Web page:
MapInfo, Claritas diverge on the geodemographic landscape.

By Directions Staff

In the November 2 issue of Directions, the feature article, "A Season of Change," highlighted a breakup of the longstanding relationship between software publisher MapInfo Corporation and data supplier Claritas Inc.

News of the breakup emerged when MapInfo announced that it would begin using demographic data from The Polk Company.

Until the breakup, MapInfo used Claritas demographic data in its products.In interviews conducted since that date we have confirmed the "divorce," and learned a bit more about the intentions and products of Polk, the third company in this triangle.

The relationship between MapInfo and Claritas is still bound by a contract; it is unclear when that contract will expire.

The "divorce" of Claritas and MapInfo was an inevitable result of two companies moving in different directions, explains Andy Paul, president of Claritas Data Services, a division of Claritas, Inc.

"MapInfo continues to be an important and valued Claritas partner," Paul says.However, MapInfo was "moving in business directions in which Claritas couldn't participate."

The catalyst for this "divorce" is a relatively new product, MapInfo's TargetPro, which was introduced in May 1998.Since its introduction, TargetPro helped to boost MapInfo sales of demographic data products by 137 percent for the fiscal year that ended September 30, 1998."The latter two quarters of that year (1998) were trending even higher," adds Michael Hickey, vice president and general manager of MapInfo's Information Business Unit.

TargetPro contained Claritas demographic data until the November breakup between the two companies.According to Hickey, "There's nothing wrong with Claritas data.But through their acquisitions, Claritas acquired most of the industry.We couldn't succeed in the marketplace with TargetPro because [everyone we'd meet] were already Claritas clients or clients of one of their acquired companies."

Consequently, "MapInfo became a direct competitor of Claritas," Hickey says.

Today, MapInfo's Hickey is enthusiastic about the packaging of the Polk data and the Polk segmentation system (Psyte) with TargetPro.

"Polk has been in business for more than 127 years.They have the most comprehensive and detailed household level data available for US households.They have much better data about spending habits, the types of cars people drive," and so forth."This allows for the formation of better clusters and better cluster design."

The integration of Polk data into TargetPro is a landmark move for Polk."This is the first time Polk has allowed this data to be sold by another company.We're the first to have access to this," Hickey adds.By all indicators, both Polk and MapInfo are embracing this new relationship: MapInfo is planning to release an add-on to Target Pro called Cluster Analyzer, which will make it easier to work with Polk's Psyte clustering system.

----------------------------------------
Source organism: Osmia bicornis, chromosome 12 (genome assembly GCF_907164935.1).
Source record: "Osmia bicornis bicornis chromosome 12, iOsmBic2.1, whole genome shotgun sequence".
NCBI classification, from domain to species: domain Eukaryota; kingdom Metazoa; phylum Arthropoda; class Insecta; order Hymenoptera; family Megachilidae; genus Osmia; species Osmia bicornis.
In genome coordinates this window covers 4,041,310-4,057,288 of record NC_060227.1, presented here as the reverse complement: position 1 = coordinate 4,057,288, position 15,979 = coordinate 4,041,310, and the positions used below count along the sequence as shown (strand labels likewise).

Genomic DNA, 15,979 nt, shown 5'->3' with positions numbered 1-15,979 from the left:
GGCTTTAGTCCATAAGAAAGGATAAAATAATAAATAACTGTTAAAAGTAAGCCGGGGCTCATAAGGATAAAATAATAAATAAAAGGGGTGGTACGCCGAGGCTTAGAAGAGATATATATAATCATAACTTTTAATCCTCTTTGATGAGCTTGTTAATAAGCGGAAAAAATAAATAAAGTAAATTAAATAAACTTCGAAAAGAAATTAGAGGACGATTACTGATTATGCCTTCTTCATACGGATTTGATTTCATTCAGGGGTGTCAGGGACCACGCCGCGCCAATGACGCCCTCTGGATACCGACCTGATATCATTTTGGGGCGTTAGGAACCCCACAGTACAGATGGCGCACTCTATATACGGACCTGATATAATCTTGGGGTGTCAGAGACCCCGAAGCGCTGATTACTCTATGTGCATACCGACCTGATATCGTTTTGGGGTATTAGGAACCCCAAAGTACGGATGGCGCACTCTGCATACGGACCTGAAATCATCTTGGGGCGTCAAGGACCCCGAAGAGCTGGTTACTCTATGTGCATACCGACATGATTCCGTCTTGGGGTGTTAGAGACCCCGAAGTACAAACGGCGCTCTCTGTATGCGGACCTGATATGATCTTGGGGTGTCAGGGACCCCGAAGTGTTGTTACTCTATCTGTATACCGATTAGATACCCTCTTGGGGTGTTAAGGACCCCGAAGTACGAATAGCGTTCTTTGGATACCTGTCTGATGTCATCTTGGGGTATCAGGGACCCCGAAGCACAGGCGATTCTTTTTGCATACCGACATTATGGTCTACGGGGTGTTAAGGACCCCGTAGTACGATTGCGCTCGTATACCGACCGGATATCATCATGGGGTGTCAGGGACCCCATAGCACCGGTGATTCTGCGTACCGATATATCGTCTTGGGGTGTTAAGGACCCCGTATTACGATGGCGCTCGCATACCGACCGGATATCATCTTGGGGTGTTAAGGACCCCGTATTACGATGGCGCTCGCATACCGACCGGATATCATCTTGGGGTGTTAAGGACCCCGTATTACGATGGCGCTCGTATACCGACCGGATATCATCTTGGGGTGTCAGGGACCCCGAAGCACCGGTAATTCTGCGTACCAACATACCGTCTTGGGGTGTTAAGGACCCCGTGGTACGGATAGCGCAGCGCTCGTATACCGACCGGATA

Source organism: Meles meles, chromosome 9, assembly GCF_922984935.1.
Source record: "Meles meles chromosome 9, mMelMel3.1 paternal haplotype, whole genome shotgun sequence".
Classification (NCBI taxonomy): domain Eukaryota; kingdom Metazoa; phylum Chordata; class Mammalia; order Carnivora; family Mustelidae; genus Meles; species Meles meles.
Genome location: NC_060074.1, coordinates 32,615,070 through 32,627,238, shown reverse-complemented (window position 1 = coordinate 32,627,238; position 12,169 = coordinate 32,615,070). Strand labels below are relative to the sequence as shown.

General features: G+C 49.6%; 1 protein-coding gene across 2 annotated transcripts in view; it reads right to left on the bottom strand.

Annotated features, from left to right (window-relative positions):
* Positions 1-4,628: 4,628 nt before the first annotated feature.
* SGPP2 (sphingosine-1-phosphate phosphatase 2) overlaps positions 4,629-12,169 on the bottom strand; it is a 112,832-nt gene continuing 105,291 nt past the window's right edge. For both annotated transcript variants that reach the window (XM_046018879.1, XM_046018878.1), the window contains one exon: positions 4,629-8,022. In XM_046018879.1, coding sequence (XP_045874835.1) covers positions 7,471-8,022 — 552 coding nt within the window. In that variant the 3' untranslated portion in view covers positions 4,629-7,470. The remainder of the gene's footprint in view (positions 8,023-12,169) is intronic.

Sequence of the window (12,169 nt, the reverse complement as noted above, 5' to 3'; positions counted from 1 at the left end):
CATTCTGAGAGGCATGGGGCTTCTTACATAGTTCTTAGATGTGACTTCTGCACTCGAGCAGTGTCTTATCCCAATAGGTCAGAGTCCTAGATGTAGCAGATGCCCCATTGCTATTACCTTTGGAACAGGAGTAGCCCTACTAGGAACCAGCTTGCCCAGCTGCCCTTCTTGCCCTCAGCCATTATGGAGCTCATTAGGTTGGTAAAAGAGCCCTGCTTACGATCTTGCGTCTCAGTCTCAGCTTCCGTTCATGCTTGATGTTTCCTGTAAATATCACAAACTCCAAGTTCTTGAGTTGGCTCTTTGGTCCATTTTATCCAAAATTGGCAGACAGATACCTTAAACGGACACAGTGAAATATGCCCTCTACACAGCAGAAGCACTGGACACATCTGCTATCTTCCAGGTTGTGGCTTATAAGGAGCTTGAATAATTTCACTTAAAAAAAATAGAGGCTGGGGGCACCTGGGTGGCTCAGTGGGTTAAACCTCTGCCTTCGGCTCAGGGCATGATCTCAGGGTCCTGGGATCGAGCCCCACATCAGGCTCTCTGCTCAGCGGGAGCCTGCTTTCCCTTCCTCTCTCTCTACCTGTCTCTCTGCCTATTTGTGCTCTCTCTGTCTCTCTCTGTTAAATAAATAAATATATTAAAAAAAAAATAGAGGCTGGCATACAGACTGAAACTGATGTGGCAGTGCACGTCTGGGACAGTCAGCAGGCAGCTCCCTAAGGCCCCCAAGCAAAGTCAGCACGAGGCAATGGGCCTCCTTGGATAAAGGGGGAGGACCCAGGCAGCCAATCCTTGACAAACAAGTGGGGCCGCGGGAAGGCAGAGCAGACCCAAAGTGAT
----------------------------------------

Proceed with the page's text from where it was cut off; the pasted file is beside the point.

The segmentation system that Polk has developed shares a name, "Psyte," and other aspects of its lineage with a Canadian clustering product that is available from Polk's Compusearch division.According to Compusearch President Jan Kestle, the new U.S.system from Polk was developed with the same approach by much of the same team (including Bruce Carroll, Robin Page, and Ian Mosely) with similar types of data input (demographics, shopping behavior, automobile purchase data) that was used in the Canadian product.However, Kestle says, "cluster systems have to reflect local demographics and infrastructure.The data dictate the schema."

Despite its experience and preparation, Polk will face stiff competition against the micro-marketing resources that parent company VNU has assembled around Claritas.Paul of Claritas makes a very powerful argument with respect to the quality and depth of data now available to that team, called the Strategic Resources Group, which includes veterans such as Linda Jacobsen, Fred Wilcox, and Ken Hodges.

In making the acquisitions which consolidated the demographic resources of Claritas, National Decision Systems, and Donnelley Marketing Information Systems, the Claritas organization gained "the bandwidth to do a stellar job" in developing "an improved product, with better accuracy," Paul states.

"Knowing 'who,' with 'what interests,' and 'where' are what's critical, and the 'where' is as important as the 'who.' The 'where' is mapping, and without the 'where', you only have half of what you need to make decisions in the world of micro-marketing," Paul says.

Note: The "Internal Release Notes" on Psyte, authored by R.Bruce Carroll, senior vice president at The Polk Company, have been made available to us, and are published as a linked appendix to this article.In addition to elucidating the methodology behind this product, these notes serve as a good background on the role of clustering in geodemographic analysis.

  • Appendix A: Introduction to Geodemography
  • Appendix B: How Psyte was developed

  • Published Thursday, November 26th, 1998

    Written by Directions Staff

    If you liked this article subscribe to our bimonthly newsletter...stay informed on the latest geospatial technology

    Sign up

    © 2017 Directions Media. All Rights Reserved.